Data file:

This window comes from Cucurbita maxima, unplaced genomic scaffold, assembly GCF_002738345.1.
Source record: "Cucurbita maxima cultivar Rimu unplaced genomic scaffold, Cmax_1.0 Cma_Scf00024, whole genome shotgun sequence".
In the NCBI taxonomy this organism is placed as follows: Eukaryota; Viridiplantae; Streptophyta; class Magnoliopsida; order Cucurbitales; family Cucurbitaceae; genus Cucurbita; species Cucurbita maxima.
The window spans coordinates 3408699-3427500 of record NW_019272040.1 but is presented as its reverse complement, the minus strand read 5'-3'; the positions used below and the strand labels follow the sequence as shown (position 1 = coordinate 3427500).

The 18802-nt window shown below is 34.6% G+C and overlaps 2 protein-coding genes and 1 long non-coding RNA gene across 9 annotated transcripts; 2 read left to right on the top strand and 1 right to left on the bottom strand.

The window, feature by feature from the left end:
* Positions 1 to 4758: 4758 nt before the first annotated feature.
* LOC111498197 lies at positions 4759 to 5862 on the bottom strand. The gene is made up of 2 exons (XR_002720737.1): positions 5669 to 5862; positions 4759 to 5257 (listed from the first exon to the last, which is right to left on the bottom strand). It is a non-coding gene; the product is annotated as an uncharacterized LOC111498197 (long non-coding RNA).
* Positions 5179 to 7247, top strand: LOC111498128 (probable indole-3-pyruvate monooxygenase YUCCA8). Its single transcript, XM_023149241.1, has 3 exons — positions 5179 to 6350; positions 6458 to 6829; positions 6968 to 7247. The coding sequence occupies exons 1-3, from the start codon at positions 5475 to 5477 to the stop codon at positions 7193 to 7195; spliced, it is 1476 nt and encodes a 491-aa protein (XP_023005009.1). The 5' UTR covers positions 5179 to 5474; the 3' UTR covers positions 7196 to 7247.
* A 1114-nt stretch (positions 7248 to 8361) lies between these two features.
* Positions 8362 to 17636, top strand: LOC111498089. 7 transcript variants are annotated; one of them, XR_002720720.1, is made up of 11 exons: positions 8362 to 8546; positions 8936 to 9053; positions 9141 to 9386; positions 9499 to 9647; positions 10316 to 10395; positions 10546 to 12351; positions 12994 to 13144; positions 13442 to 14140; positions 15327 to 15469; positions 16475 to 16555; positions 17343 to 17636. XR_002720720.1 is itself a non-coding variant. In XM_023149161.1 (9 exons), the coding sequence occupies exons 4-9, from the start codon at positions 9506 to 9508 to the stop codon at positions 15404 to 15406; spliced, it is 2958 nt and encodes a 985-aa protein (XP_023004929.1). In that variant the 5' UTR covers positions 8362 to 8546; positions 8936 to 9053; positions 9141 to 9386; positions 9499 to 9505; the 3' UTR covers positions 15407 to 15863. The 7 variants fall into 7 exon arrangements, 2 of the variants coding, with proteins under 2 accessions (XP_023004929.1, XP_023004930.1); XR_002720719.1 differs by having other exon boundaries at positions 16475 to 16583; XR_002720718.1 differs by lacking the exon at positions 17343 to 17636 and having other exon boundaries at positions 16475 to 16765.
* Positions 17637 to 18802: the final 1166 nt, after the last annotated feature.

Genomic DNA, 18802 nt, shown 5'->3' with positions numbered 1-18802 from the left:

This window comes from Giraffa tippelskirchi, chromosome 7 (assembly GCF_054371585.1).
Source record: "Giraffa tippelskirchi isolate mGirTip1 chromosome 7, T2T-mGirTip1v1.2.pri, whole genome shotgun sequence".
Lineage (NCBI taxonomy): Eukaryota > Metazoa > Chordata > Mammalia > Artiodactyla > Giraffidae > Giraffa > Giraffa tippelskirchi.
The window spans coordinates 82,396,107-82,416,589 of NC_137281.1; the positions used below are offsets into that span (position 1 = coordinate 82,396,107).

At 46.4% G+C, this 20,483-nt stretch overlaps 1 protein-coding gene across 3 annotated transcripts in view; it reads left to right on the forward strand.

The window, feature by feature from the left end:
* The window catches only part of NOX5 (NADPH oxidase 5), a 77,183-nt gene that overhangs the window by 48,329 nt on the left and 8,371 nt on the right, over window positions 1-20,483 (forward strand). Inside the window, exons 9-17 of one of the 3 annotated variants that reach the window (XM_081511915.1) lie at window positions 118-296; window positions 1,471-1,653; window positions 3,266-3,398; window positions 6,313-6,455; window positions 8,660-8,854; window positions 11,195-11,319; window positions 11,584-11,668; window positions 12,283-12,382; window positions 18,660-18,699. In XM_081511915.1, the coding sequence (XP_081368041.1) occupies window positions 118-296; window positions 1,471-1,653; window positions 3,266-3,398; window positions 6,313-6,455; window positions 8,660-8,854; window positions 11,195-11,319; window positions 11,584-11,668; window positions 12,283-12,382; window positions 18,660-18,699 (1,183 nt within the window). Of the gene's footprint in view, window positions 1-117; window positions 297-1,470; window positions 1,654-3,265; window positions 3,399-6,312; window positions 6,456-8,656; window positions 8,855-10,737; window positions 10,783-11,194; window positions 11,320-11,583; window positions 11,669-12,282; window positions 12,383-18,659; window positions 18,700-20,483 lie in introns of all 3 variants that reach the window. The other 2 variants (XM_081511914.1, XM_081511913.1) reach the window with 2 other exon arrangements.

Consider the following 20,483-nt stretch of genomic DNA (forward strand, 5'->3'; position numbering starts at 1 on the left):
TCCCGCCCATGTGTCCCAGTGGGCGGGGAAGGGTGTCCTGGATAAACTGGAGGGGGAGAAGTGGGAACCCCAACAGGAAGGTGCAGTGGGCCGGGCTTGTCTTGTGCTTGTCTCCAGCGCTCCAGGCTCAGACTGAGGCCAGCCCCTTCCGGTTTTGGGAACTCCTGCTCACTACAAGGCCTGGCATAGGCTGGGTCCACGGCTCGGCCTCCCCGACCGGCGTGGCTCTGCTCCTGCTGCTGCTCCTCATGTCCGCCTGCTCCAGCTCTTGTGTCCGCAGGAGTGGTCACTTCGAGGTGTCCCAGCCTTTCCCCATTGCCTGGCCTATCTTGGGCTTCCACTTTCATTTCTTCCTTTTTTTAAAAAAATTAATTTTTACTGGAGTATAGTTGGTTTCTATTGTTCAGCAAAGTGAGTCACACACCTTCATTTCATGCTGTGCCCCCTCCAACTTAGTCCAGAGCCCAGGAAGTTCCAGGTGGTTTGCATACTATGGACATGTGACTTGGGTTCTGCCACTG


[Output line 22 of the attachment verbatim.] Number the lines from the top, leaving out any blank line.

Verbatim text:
TCCCGCCCATGTGTCCCAGTGGGCGGGGAAGGGTGTCCTGGATAAACTGGAGGGGGAGAAGTGGGAACCCCAACAGGAAGGTGCAGTGGGCCGGGCTTGTCTTGTGCTTGTCTCCAGCGCTCCAGGCTCAGACTGAGGCCAGCCCCTTCCGGTTTTGGGAACTCCTGCTCACTACAAGGCCTGGCATAGGCTGGGTCCACGGCTCGGCCTCCCCGACCGGCGTGGCTCTGCTCCTGCTGCTGCTCCTCATGTCCGCCTGCTCCAGCTCTTGTGTCCGCAGGAGTGGTCACTTCGAGGTGTCCCAGCCTTTCCCCATTGCCTGGCCTATCTTGGGCTTCCACTTTCATTTCTTCCTTTTTTTAAAAAAATTAATTTTTACTGGAGTATAGTTGGTTTCTATTGTTCAGCAAAGTGAGTCACACACCTTCATTTCATGCTGTGCCCCCTCCAACTTAGTCCAGAGCCCAGGAAGTTCCAGGTGGTTTGCATACTATGGACATGTGACTTGGGTTCTGCCACTG